Antitrust laws scrutinize monopoly activity, price-fixing and collusion, bid rigging, merger plans between business, price discrimination, group boycotts, and a range of other business conduct that, depending on the circumstances and the impact on the consumer, may run afoul of the law. There is a core set of relevant statutes – perhaps most central is the Sherman Act – and a little over a century of case law fleshing out the rules; state antitrust laws tend to follow federal statutes.

Due to its focus on markets and prices, antitrust law often overlaps with the field of economics. While most antitrust attorneys will report that an economics background is not essential for the practice – and, indeed, many attorneys do not have such a background – those with economics training may find themselves more comfortable initially with issues related to antitrust law. The field also extends into the world of intellectual property (IP), as IP protections offer a monopoly to the owner of the IP for a certain period of time.

The globalization of business operations and markets has led to increased international regulation of antitrust rules. Even a practice based in the US may handle cross-border transactions, EU regulations, and/or analysis of international product and geographic markets.

What do antitrust lawyers do?

It might be helpful to think of antitrust practice as being divided into two broad categories: 1) litigation/investigations, and 2) mergers.

In the first category, an attorney can expect to use the tools of a litigator to help a client either defend or prosecute antitrust violations, or to pursue or counsel a person/company through investigations. The litigation matters – often referred to as “behavioral” or “conduct” matters – could take the form of one competitor in an industry alleging unfair monopolistic or price-fixing conduct on the part of another competitor. Or the suit could be an enforcement action – brought pursuant to civil or criminal laws – in which the government alleges that a business has violated antitrust laws or regulations. Such suits might call on an attorney to use fundamental litigation skills (e.g., legal research and writing, factual investigation, documentary discovery, taking depositions, arguing motions in court, engaging in negotiations) to advance their client’s case. A litigator might also expect to work with economic experts to help establish or defend the client’s case.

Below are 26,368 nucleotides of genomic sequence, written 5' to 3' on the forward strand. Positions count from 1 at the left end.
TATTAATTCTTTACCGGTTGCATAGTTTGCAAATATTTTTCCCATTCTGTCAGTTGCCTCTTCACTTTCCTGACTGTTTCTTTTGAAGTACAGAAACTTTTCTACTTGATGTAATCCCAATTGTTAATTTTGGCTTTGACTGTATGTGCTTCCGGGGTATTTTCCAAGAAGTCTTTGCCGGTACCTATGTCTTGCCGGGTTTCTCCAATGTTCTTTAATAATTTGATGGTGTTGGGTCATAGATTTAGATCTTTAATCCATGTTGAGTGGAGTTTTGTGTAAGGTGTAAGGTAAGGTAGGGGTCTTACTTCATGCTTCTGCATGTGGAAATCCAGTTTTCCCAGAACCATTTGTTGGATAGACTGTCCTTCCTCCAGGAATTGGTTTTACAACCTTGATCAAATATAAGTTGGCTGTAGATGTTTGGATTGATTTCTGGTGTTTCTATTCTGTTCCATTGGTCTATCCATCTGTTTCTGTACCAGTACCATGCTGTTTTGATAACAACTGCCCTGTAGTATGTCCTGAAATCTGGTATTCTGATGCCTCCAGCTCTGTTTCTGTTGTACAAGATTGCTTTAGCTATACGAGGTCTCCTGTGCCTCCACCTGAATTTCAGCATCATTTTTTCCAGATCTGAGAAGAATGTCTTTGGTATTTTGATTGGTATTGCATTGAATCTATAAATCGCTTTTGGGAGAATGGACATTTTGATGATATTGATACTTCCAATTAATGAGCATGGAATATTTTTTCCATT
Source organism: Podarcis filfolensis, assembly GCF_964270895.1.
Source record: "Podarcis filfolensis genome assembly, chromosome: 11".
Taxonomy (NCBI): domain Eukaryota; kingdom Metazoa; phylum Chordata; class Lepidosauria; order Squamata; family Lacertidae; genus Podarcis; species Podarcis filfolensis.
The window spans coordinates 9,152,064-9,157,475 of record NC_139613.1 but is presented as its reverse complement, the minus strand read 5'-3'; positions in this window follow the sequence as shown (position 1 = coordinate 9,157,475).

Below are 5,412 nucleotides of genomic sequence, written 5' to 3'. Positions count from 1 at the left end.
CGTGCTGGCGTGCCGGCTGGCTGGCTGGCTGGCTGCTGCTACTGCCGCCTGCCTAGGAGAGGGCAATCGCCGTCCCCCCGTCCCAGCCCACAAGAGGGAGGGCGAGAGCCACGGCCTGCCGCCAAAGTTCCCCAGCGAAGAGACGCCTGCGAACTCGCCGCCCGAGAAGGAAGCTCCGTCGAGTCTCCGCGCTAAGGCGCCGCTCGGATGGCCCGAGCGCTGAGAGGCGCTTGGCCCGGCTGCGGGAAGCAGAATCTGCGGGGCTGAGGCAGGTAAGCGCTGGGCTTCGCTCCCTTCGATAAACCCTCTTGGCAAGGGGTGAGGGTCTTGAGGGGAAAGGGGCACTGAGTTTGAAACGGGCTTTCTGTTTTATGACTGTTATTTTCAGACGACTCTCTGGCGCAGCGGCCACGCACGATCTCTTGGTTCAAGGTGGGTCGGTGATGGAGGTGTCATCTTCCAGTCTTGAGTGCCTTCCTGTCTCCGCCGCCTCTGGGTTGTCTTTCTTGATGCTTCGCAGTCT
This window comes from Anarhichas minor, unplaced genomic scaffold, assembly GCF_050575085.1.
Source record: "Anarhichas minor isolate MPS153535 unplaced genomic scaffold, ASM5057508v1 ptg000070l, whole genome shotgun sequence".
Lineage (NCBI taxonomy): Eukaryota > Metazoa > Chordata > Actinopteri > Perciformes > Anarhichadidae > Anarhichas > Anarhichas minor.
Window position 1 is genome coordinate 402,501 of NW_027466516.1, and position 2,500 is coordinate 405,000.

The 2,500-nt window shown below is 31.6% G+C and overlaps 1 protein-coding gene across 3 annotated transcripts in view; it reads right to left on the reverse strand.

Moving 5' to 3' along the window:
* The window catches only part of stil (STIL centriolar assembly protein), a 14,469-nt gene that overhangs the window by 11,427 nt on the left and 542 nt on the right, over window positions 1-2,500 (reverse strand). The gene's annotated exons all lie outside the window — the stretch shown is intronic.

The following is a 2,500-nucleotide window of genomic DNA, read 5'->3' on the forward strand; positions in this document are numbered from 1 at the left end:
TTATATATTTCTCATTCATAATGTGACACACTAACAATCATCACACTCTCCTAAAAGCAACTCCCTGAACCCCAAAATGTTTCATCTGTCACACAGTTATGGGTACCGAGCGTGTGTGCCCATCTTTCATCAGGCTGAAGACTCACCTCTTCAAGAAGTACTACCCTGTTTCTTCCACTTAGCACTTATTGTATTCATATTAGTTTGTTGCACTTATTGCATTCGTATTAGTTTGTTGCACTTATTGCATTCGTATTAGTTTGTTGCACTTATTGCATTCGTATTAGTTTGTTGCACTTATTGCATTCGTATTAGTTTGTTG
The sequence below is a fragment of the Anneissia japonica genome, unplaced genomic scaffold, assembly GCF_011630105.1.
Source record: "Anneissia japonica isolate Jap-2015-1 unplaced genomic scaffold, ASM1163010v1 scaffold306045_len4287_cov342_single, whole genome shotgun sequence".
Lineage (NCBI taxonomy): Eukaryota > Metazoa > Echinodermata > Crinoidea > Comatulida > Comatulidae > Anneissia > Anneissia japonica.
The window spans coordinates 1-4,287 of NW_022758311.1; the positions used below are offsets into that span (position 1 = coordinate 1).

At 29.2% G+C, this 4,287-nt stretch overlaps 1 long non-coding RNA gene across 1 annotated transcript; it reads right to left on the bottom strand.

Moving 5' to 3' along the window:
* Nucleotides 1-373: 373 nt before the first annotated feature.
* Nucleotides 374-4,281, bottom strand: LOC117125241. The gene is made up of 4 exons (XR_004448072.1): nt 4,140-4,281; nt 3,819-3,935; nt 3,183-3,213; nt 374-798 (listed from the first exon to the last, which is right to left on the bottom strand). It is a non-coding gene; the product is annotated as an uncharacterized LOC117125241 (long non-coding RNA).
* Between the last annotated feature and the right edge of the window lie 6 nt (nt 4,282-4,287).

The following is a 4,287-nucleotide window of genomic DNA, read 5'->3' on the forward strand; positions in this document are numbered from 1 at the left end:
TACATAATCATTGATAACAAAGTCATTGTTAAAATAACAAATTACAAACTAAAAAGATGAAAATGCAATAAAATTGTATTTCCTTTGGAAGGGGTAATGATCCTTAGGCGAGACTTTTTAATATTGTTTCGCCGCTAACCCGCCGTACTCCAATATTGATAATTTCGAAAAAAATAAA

Often the experts do the detailed analysis of product or geographic markets; it is the work of the attorney to present this analysis in a compelling way to the fact-finder. The world of antitrust law is marked by relatively few statutes and regulations; it is not an area with an enormous regulatory overlay like, for instance, environmental law. Discovery in antitrust cases can be especially voluminous, covering issues related to supply chains, pricing, product development and marketing, competitive intelligence, shareholder meetings (if relevant), and emails sent in the ordinary course of business. These suits or investigations may take several years to be resolved.